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Date:   Tue, 29 Mar 2022 03:16:55 +0100
From:   Duke Abbaddon <>
Subject: Dev/Random : 4096-bit LFSR used for entropy collection : Submission 118

Dev/Random : 4096-bit LFSR used for entropy collection

Basically the HASH is what makes a difference, In respect to BLAKE2
running out of entropy...
An internal backup PKI AES/Blake2 Secondary HASH stored in Kernel...

Bear in mind that the backup seed is worked from quality Random & is
99% unique : "We are The 99%"

This keeps simple Pseudo numbers from being the bearer of predictable
kernel Security behavior,
Nothing wrong with keeping more! & we can for system device pools for example!

For reference core HASH reserve storage can be per type:

Main groups for Secondary hash main leaf HASH:


Rupert S

*RAND OP Ubuntu :

Audio, Visual & Bluetooth & Headset & mobile developments only go so far:


From: "Jason A. Donenfeld" <Jason@...xxxxxx>

[ Upstream commit 6e8ec2552c7d13991148e551e3325a624d73fac6 ]

The current 4096-bit LFSR used for entropy collection had a few
desirable attributes for the context in which it was created. For
example, the state was huge, which meant that /dev/random would be able
to output quite a bit of accumulated entropy before blocking. It was
also, in its time, quite fast at accumulating entropy byte-by-byte,
which matters given the varying contexts in which mix_pool_bytes() is
called. And its diffusion was relatively high, which meant that changes
would ripple across several words of state rather quickly.

However, it also suffers from a few security vulnerabilities. In
particular, inputs learned by an attacker can be undone, but moreover,
if the state of the pool leaks, its contents can be controlled and
entirely zeroed out. I've demonstrated this attack with this SMT2
script, <>, which Boolector/CaDiCal solves in
a matter of seconds on a single core of my laptop, resulting in little
proof of concept C demonstrators such as <>.

For basically all recent formal models of RNGs, these attacks represent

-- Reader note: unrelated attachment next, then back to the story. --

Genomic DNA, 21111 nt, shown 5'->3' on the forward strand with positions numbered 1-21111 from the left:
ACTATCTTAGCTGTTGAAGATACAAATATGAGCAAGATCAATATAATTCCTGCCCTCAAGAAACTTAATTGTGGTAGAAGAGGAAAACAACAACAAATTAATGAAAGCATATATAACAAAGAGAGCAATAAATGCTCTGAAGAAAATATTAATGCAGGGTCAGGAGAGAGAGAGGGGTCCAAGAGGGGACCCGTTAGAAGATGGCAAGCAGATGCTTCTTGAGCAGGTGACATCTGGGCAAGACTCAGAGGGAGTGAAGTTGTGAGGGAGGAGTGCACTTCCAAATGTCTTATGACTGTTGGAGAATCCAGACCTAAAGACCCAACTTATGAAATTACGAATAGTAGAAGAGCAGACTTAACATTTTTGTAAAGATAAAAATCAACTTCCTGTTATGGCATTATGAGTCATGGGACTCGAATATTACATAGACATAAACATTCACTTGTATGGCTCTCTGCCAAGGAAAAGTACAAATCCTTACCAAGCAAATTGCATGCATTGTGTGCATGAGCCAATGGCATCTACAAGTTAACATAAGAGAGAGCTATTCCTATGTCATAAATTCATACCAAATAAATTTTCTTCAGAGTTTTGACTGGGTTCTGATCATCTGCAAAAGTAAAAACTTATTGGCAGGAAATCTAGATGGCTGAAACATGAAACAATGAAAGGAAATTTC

a significant cryptographic flaw. But how does this manifest
practically? If an attacker has access to the system to such a degree
that he can learn the internal state of the RNG, arguably there are
other lower hanging vulnerabilities -- side-channel, infoleak, or
otherwise -- that might have higher priority. On the other hand, seed
files are frequently used on systems that have a hard time generating
much entropy on their own, and these seed files, being files, often leak
or are duplicated and distributed accidentally, or are even seeded over
the Internet intentionally, where their contents might be recorded or
tampered with. Seen this way, an otherwise quasi-implausible
vulnerability is a bit more practical than initially thought.

Another aspect of the current mix_pool_bytes() function is that, while
its performance was arguably competitive for the time in which it was
created, it's no longer considered so. This patch improves performance
significantly: on a high-end CPU, an i7-11850H, it improves performance
of mix_pool_bytes() by 225%, and on a low-end CPU, a Cortex-A7, it
improves performance by 103%.

This commit replaces the LFSR of mix_pool_bytes() with a straight-
forward cryptographic hash function, BLAKE2s, which is already in use
for pool extraction. Universal hashing with a secret seed was considered
too, something along the lines of <>,
but the requirement for a secret seed makes for a chicken & egg problem.
Instead we go with a formally proven scheme using a computational hash
function, described in sections 5.1, 6.4, and B.1.8 of

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